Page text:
Plaintiff, Michael Kearns contends that Defendant employer, Northrop Grumman, violated Title VII on two counts and the ADEA. Under Title VII, Plaintiff brought a claim for retaliation and hostile work environment and a claim for hostile work environment attributable to age-animus under the ADEA. All claims stemmed primarily from two events that transpired in 2010 when Plaintiff was sixty-six (66) years old. Plaintiff describes the first event as “his refusal to join Mr. Press (his supervisor) in his unlawful gender discrimination and retaliation against a fellow female co-worker.” The next event consisted of Plaintiff filing charges with the Equal Employment Opportunity Commission (“EEOC”) on May 3, 2010, alleging that the same supervisor had retaliated against Plaintiff because of the e-mail incident. Further, in the EEOC charge, Plaintiff alleged that the supervisor and another employee discriminated against Plaintiff because of his age when they asked about Plaintiff’s plans to retire. The court directed most of its analysis to the first claim, retaliation under the EEOC, and used its subsequent findings to inform its holding on the other two claims.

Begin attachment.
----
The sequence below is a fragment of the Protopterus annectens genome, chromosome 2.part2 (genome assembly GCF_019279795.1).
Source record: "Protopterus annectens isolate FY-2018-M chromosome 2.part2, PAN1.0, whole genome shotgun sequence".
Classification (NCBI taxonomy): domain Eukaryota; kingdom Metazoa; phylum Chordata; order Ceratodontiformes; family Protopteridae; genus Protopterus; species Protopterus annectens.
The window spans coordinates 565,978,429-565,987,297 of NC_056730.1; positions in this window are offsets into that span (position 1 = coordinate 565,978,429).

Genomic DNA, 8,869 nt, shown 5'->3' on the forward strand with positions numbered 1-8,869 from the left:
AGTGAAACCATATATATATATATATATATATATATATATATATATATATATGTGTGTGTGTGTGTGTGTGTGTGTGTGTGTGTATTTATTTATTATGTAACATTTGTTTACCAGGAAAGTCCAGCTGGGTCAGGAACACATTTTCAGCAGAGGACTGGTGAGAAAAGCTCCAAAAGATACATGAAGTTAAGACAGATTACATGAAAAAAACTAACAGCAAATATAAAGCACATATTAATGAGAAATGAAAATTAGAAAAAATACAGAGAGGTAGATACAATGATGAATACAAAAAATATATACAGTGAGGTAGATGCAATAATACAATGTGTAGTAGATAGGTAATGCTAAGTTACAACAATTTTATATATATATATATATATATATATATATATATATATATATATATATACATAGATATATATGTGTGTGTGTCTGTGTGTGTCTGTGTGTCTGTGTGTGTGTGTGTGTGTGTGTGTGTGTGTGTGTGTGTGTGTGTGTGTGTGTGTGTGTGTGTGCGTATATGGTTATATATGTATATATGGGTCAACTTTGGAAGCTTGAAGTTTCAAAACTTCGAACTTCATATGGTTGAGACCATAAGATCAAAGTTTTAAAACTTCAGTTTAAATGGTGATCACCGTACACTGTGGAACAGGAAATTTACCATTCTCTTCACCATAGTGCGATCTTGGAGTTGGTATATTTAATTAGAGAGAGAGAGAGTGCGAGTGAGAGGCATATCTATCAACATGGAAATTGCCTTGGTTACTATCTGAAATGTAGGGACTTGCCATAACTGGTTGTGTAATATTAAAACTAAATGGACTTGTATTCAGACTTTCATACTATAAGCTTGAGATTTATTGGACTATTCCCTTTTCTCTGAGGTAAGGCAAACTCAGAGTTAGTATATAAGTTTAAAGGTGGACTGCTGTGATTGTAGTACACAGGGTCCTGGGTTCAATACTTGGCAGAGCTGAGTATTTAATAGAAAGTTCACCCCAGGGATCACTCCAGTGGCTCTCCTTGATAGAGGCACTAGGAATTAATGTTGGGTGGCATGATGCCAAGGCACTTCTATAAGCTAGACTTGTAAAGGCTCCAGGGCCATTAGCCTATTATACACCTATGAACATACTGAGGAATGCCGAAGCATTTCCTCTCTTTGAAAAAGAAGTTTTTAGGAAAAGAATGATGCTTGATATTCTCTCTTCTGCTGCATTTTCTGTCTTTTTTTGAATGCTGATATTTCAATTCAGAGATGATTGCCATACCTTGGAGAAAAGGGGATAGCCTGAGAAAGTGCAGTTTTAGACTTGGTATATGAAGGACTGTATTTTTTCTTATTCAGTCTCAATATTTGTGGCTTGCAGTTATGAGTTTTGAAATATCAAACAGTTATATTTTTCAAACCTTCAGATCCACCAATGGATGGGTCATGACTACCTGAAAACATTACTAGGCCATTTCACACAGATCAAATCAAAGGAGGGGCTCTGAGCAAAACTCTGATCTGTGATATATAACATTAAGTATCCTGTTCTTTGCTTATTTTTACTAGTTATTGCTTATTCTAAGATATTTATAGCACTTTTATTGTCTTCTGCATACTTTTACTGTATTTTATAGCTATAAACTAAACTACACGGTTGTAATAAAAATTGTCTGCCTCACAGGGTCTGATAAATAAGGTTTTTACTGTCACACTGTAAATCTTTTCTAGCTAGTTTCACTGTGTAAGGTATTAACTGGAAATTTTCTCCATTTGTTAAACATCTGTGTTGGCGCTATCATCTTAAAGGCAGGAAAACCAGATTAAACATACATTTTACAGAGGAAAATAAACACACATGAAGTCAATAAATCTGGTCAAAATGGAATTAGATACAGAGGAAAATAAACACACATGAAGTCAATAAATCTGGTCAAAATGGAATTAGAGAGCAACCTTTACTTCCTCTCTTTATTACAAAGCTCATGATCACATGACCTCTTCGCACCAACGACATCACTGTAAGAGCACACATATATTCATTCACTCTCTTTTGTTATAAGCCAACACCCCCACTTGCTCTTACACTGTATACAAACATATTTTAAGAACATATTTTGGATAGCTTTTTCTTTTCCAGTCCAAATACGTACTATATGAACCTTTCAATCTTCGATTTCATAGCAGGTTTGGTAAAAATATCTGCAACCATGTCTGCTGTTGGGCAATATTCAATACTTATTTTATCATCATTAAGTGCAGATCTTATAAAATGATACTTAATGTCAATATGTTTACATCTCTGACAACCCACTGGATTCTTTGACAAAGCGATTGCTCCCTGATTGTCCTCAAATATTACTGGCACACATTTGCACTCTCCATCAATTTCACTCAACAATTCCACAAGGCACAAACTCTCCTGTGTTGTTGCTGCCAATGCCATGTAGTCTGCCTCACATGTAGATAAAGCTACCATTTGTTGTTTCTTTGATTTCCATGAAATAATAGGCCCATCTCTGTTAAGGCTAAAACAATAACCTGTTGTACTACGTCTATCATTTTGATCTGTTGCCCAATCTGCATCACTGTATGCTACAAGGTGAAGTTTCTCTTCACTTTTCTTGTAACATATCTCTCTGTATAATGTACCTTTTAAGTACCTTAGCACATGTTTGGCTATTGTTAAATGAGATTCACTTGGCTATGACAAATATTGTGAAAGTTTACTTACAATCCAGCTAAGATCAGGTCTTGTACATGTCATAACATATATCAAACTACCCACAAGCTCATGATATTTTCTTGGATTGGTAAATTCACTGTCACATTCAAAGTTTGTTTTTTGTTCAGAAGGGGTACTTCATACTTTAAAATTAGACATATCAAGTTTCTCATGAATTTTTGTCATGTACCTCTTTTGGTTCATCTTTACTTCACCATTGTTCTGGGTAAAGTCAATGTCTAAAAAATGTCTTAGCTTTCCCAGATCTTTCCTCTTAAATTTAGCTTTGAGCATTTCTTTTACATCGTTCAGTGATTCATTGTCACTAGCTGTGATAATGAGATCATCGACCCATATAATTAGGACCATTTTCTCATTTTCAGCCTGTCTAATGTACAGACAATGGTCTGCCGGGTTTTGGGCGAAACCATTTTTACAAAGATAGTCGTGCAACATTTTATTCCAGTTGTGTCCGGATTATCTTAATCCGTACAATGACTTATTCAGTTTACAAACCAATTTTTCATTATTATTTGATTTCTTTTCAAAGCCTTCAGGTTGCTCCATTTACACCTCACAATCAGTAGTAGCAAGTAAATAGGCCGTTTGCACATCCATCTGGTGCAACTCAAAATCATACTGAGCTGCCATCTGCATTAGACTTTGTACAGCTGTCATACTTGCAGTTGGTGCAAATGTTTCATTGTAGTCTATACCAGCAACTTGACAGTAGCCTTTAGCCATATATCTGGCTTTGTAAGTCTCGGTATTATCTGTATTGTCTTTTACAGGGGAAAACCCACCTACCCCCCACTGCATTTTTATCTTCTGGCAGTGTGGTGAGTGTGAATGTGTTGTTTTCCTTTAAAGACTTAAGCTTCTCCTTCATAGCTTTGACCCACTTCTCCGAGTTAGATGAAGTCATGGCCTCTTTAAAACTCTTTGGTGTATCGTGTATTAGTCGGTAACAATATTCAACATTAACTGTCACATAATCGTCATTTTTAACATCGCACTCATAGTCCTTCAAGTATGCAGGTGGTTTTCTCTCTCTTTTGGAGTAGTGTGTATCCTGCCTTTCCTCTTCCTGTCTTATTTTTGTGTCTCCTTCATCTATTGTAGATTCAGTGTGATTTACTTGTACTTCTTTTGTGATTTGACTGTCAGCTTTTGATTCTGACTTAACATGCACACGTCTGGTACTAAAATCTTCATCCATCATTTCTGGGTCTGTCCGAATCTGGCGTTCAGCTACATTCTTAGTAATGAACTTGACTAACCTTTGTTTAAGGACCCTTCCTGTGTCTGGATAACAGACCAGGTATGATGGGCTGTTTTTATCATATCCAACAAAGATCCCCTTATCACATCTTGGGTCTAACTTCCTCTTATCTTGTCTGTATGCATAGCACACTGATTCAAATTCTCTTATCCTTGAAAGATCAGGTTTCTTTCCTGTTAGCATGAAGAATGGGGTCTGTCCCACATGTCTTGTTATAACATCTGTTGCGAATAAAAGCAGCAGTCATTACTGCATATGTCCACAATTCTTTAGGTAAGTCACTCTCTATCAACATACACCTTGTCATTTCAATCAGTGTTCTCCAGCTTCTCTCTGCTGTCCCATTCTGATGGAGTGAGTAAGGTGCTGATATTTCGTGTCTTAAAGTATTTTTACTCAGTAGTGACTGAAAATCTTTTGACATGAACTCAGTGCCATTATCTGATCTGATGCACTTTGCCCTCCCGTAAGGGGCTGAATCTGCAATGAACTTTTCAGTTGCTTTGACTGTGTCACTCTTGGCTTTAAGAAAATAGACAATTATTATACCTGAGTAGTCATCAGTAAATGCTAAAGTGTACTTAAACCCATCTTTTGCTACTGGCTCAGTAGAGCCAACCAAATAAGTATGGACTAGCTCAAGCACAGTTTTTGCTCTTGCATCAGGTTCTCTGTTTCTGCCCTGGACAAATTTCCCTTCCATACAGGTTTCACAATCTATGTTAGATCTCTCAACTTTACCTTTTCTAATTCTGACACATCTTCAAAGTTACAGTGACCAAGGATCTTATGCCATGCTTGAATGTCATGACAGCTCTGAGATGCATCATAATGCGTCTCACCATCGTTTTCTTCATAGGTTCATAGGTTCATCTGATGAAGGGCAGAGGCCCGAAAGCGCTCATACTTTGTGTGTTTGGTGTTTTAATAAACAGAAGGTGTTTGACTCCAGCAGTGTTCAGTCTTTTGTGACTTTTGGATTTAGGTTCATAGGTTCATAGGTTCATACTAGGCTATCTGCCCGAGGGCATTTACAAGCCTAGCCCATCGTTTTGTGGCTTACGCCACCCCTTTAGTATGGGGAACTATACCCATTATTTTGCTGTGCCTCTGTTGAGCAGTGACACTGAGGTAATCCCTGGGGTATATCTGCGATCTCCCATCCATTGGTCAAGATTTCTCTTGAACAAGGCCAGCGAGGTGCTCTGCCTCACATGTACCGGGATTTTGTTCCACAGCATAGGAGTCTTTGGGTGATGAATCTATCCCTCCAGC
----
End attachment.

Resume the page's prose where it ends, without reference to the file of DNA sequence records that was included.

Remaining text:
First, the court examined the parameters of Title VII protection, as well as the underlying policy guiding its application. It reiterated that Title VII prohibits adverse employment action against any individual “with respect to his compensation terms, conditions, or privileges of employment, because of such individual’s race, color, religion, sex, or national origin.” 42 U.S.C. § 2000 e-2 (a)(1). Further, it prohibits retaliation against employees who exercise rights under Title VII. Additionally, Title VII prohibits creation or perpetuation of a discriminatory work environment that is so “severe or pervasive” that it alters the conditions of an employee’s employment. Harris v. Forklift Sys., 510 U.S. 17, 21 (1993). While Title VII aims to deter unwanted conduct in the workplace, it does not “set forth a general civility code for the American workplace.” Burlington Northern, 548 U.S. at 68. In keeping with the spirit of Title VII, the court reiterated the importance of distinguishing significant from trivial harms with the latter being afforded no Title VII protection. Id.